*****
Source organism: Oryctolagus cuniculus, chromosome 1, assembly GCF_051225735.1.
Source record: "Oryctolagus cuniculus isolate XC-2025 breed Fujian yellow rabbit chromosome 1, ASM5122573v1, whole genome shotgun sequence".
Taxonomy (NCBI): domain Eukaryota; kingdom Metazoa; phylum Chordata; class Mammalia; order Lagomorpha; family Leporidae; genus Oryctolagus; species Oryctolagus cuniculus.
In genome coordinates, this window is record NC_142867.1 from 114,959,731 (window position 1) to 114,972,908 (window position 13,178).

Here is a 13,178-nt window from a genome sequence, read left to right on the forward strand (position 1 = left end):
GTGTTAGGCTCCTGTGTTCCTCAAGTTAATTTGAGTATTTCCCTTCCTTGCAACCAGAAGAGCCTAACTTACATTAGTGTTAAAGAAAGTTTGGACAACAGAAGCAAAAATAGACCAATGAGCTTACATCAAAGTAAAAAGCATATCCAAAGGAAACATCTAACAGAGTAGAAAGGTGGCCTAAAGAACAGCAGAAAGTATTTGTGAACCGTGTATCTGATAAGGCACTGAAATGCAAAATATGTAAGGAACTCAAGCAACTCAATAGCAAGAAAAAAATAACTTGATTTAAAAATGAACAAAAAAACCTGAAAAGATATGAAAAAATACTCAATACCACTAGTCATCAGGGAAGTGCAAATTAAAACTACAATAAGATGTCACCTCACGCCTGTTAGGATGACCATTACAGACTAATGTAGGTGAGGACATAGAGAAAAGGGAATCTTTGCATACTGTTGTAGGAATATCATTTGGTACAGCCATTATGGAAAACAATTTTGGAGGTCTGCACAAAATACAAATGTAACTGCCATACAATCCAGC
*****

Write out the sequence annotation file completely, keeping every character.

Source organism: Oryctolagus cuniculus, chromosome 1, assembly GCF_051225735.1.
Source record: "Oryctolagus cuniculus isolate XC-2025 breed Fujian yellow rabbit chromosome 1, ASM5122573v1, whole genome shotgun sequence".
Taxonomy (NCBI): domain Eukaryota; kingdom Metazoa; phylum Chordata; class Mammalia; order Lagomorpha; family Leporidae; genus Oryctolagus; species Oryctolagus cuniculus.
In genome coordinates, this window is record NC_142867.1 from 114,959,731 (window position 1) to 114,972,908 (window position 13,178).

Here is a 13,178-nt window from a genome sequence, read left to right on the forward strand (position 1 = left end):
GTGTTAGGCTCCTGTGTTCCTCAAGTTAATTTGAGTATTTCCCTTCCTTGCAACCAGAAGAGCCTAACTTACATTAGTGTTAAAGAAAGTTTGGACAACAGAAGCAAAAATAGACCAATGAGCTTACATCAAAGTAAAAAGCATATCCAAAGGAAACATCTAACAGAGTAGAAAGGTGGCCTAAAGAACAGCAGAAAGTATTTGTGAACCGTGTATCTGATAAGGCACTGAAATGCAAAATATGTAAGGAACTCAAGCAACTCAATAGCAAGAAAAAAATAACTTGATTTAAAAATGAACAAAAAAACCTGAAAAGATATGAAAAAATACTCAATACCACTAGTCATCAGGGAAGTGCAAATTAAAACTACAATAAGATGTCACCTCACGCCTGTTAGGATGACCATTACAGACTAATGTAGGTGAGGACATAGAGAAAAGGGAATCTTTGCATACTGTTGTAGGAATATCATTTGGTACAGCCATTATGGAAAACAATTTTGGAGGTCTGCACAAAATACAAATGTAACTGCCATACAATCCAGC